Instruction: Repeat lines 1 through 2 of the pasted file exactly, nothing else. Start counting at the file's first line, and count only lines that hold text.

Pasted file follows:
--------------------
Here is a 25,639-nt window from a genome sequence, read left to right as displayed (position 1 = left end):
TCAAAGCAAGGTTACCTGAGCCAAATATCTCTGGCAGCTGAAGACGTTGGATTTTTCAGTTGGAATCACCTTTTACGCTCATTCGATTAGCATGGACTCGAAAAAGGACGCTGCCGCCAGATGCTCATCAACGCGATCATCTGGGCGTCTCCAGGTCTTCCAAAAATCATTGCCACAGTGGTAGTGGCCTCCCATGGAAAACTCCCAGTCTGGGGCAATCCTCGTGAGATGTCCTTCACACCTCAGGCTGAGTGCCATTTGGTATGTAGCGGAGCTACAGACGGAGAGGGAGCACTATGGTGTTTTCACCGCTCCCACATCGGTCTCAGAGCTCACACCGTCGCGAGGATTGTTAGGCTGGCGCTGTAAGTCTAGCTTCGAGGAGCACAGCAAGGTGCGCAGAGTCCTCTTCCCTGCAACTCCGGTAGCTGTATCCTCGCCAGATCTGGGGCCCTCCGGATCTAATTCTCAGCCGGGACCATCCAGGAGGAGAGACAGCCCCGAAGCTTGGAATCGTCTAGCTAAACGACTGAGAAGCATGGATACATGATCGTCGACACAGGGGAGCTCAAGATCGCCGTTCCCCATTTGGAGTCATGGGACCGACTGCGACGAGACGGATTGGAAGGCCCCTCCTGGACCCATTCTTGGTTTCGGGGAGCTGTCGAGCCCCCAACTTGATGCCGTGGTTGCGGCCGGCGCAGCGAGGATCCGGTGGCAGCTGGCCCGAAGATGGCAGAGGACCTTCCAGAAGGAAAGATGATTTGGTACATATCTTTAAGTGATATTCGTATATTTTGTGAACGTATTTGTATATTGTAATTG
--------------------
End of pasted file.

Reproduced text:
Here is a 25,639-nt window from a genome sequence, read left to right as displayed (position 1 = left end):
TCAAAGCAAGGTTACCTGAGCCAAATATCTCTGGCAGCTGAAGACGTTGGATTTTTCAGTTGGAATCACCTTTTACGCTCATTCGATTAGCATGGACTCGAAAAAGGACGCTGCCGCCAGATGCTCATCAACGCGATCATCTGGGCGTCTCCAGGTCTTCCAAAAATCATTGCCACAGTGGTAGTGGCCTCCCATGGAAAACTCCCAGTCTGGGGCAATCCTCGTGAGATGTCCTTCACACCTCAGGCTGAGTGCCATTTGGTATGTAGCGGAGCTACAGACGGAGAGGGAGCACTATGGTGTTTTCACCGCTCCCACATCGGTCTCAGAGCTCACACCGTCGCGAGGATTGTTAGGCTGGCGCTGTAAGTCTAGCTTCGAGGAGCACAGCAAGGTGCGCAGAGTCCTCTTCCCTGCAACTCCGGTAGCTGTATCCTCGCCAGATCTGGGGCCCTCCGGATCTAATTCTCAGCCGGGACCATCCAGGAGGAGAGACAGCCCCGAAGCTTGGAATCGTCTAGCTAAACGACTGAGAAGCATGGATACATGATCGTCGACACAGGGGAGCTCAAGATCGCCGTTCCCCATTTGGAGTCATGGGACCGACTGCGACGAGACGGATTGGAAGGCCCCTCCTGGACCCATTCTTGGTTTCGGGGAGCTGTCGAGCCCCCAACTTGATGCCGTGGTTGCGGCCGGCGCAGCGAGGATCCGGTGGCAGCTGGCCCGAAGATGGCAGAGGACCTTCCAGAAGGAAAGATGATTTGGTACATATCTTTAAGTGATATTCGTATATTTTGTGAACGTATTTGTATATTGTAATTG